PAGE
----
Initial testing of the iOS 17.0.3 update demonstrates that Apple managed to reduce heat in the iPhone 15 without impacting performance at all.
Early iPhone 15 hands-on experiences were strange to read, with a clear dichotomy. In those accounts, some phones were getting very hot, and some weren't. Reliable data on this was obscured somewhat by phones indexing after data transfer or OS update, which just complicated assessment.
As the days wore on, it was clear that not every user was complaining about heat, nor was it a majority of iPhone 15 users. There were some, and we had a brief bout of it with one of our staffers early — but that case cleared up.
But social media hammered on with the idea, picked up and amplified by the tribal nature of the internet.
Apple waited until September 30 to say something about it. At the time, they blamed the heating on Instagram and other apps, in conjunction with a bug in iOS 17.0.2 that was aggravating the issue.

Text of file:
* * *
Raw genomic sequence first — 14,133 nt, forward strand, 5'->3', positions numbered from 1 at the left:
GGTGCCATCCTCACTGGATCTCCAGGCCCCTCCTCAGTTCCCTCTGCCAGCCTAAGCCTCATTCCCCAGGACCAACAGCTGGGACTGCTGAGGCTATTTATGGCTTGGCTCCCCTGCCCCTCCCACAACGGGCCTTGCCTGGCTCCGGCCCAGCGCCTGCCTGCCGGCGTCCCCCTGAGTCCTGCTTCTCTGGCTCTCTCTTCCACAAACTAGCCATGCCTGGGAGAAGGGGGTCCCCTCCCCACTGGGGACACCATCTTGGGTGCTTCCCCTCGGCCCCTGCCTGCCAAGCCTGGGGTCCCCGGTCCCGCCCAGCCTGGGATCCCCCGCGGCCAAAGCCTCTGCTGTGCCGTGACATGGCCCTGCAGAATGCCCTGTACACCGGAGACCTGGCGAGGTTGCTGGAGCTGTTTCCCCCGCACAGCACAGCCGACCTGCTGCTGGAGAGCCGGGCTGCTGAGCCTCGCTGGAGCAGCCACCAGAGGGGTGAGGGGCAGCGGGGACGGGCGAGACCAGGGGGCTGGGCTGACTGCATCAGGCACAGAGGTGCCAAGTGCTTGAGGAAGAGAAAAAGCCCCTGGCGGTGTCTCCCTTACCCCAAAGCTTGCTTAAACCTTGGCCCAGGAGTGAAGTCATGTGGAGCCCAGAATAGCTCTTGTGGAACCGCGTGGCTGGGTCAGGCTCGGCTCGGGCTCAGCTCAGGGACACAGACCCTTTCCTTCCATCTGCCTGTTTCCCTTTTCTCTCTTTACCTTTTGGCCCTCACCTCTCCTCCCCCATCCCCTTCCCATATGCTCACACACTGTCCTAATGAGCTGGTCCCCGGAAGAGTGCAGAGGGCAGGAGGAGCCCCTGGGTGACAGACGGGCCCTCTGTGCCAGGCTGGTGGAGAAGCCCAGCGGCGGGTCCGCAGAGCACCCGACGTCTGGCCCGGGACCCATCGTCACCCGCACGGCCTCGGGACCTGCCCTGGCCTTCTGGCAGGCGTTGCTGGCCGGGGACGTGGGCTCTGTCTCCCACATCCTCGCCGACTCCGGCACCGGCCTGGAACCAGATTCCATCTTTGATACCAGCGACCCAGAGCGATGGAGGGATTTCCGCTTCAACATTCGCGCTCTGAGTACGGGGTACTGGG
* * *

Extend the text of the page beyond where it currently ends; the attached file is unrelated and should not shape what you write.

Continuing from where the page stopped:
And they promised a patch to iOS to deal with the issue. That update arrived on Wednedsday afternoon.
In the hour and a half that the update has been available, we've updated a few of our iPhones with the patch and re-ran benchmarking we relied upon in some of our reviews.
We ran every benchmark we did in the reviews several times across multiple runs and users. In every case, we got what we saw in the studies, with little or no variance.
If you hammer any computing device or charge a battery, it will get hot. Physics and chemistry are inescapable. We believe the iPhone could have better cooling systems for longer-term performance, but that's neither here nor there today.
Ultimately, time will tell on this, and I'm sure there will be outlier experiences and applications, as benchmarking isn't the universal end-all of performance testing. But today, initial testing with a wide net shows no significant performance issues induced by the patch.